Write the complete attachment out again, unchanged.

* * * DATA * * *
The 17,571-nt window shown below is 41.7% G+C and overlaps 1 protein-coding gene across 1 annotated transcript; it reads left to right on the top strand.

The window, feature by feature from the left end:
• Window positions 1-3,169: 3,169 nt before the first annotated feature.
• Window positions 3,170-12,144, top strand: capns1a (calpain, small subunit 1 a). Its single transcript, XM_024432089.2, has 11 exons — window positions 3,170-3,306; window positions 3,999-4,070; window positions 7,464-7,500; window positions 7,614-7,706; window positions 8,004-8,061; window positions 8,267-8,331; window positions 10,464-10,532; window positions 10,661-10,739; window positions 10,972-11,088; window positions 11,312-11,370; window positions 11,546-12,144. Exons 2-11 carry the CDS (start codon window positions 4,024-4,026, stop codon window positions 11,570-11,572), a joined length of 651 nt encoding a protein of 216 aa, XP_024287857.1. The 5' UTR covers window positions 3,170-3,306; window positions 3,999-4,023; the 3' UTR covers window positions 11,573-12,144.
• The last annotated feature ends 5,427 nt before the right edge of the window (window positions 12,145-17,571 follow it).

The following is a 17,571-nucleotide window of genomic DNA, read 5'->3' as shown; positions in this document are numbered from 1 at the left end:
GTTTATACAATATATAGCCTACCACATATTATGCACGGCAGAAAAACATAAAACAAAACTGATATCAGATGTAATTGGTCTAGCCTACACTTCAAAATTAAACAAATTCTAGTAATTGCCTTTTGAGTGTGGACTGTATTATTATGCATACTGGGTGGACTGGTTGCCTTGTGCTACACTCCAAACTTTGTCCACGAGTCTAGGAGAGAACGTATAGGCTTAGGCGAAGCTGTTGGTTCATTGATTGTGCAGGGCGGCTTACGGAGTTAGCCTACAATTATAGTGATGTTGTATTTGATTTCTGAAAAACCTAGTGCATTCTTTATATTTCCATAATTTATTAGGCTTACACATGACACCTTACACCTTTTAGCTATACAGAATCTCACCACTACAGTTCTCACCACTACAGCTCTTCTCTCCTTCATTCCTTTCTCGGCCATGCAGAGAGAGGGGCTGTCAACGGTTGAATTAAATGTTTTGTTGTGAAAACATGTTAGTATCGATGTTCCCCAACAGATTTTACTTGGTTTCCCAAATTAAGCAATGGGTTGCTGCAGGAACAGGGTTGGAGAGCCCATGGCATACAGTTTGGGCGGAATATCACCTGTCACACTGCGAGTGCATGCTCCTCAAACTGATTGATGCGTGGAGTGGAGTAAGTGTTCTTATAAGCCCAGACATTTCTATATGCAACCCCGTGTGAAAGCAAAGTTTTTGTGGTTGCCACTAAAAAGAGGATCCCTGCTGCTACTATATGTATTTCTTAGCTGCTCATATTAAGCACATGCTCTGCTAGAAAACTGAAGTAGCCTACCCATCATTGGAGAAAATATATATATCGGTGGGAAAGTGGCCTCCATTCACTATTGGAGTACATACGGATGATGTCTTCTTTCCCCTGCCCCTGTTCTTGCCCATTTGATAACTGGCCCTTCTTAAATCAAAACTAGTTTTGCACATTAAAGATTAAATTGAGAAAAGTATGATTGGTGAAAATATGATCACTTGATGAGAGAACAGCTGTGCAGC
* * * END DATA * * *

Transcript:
The 17,571-nt window shown below is 41.7% G+C and overlaps 1 protein-coding gene across 1 annotated transcript; it reads left to right on the top strand.

The window, feature by feature from the left end:
• Window positions 1-3,169: 3,169 nt before the first annotated feature.
• Window positions 3,170-12,144, top strand: capns1a (calpain, small subunit 1 a). Its single transcript, XM_024432089.2, has 11 exons — window positions 3,170-3,306; window positions 3,999-4,070; window positions 7,464-7,500; window positions 7,614-7,706; window positions 8,004-8,061; window positions 8,267-8,331; window positions 10,464-10,532; window positions 10,661-10,739; window positions 10,972-11,088; window positions 11,312-11,370; window positions 11,546-12,144. Exons 2-11 carry the CDS (start codon window positions 4,024-4,026, stop codon window positions 11,570-11,572), a joined length of 651 nt encoding a protein of 216 aa, XP_024287857.1. The 5' UTR covers window positions 3,170-3,306; window positions 3,999-4,023; the 3' UTR covers window positions 11,573-12,144.
• The last annotated feature ends 5,427 nt before the right edge of the window (window positions 12,145-17,571 follow it).

The following is a 17,571-nucleotide window of genomic DNA, read 5'->3' as shown; positions in this document are numbered from 1 at the left end:
GTTTATACAATATATAGCCTACCACATATTATGCACGGCAGAAAAACATAAAACAAAACTGATATCAGATGTAATTGGTCTAGCCTACACTTCAAAATTAAACAAATTCTAGTAATTGCCTTTTGAGTGTGGACTGTATTATTATGCATACTGGGTGGACTGGTTGCCTTGTGCTACACTCCAAACTTTGTCCACGAGTCTAGGAGAGAACGTATAGGCTTAGGCGAAGCTGTTGGTTCATTGATTGTGCAGGGCGGCTTACGGAGTTAGCCTACAATTATAGTGATGTTGTATTTGATTTCTGAAAAACCTAGTGCATTCTTTATATTTCCATAATTTATTAGGCTTACACATGACACCTTACACCTTTTAGCTATACAGAATCTCACCACTACAGTTCTCACCACTACAGCTCTTCTCTCCTTCATTCCTTTCTCGGCCATGCAGAGAGAGGGGCTGTCAACGGTTGAATTAAATGTTTTGTTGTGAAAACATGTTAGTATCGATGTTCCCCAACAGATTTTACTTGGTTTCCCAAATTAAGCAATGGGTTGCTGCAGGAACAGGGTTGGAGAGCCCATGGCATACAGTTTGGGCGGAATATCACCTGTCACACTGCGAGTGCATGCTCCTCAAACTGATTGATGCGTGGAGTGGAGTAAGTGTTCTTATAAGCCCAGACATTTCTATATGCAACCCCGTGTGAAAGCAAAGTTTTTGTGGTTGCCACTAAAAAGAGGATCCCTGCTGCTACTATATGTATTTCTTAGCTGCTCATATTAAGCACATGCTCTGCTAGAAAACTGAAGTAGCCTACCCATCATTGGAGAAAATATATATATCGGTGGGAAAGTGGCCTCCATTCACTATTGGAGTACATACGGATGATGTCTTCTTTCCCCTGCCCCTGTTCTTGCCCATTTGATAACTGGCCCTTCTTAAATCAAAACTAGTTTTGCACATTAAAGATTAAATTGAGAAAAGTATGATTGGTGAAAATATGATCACTTGATGAGAGAACAGCTGTGCAGC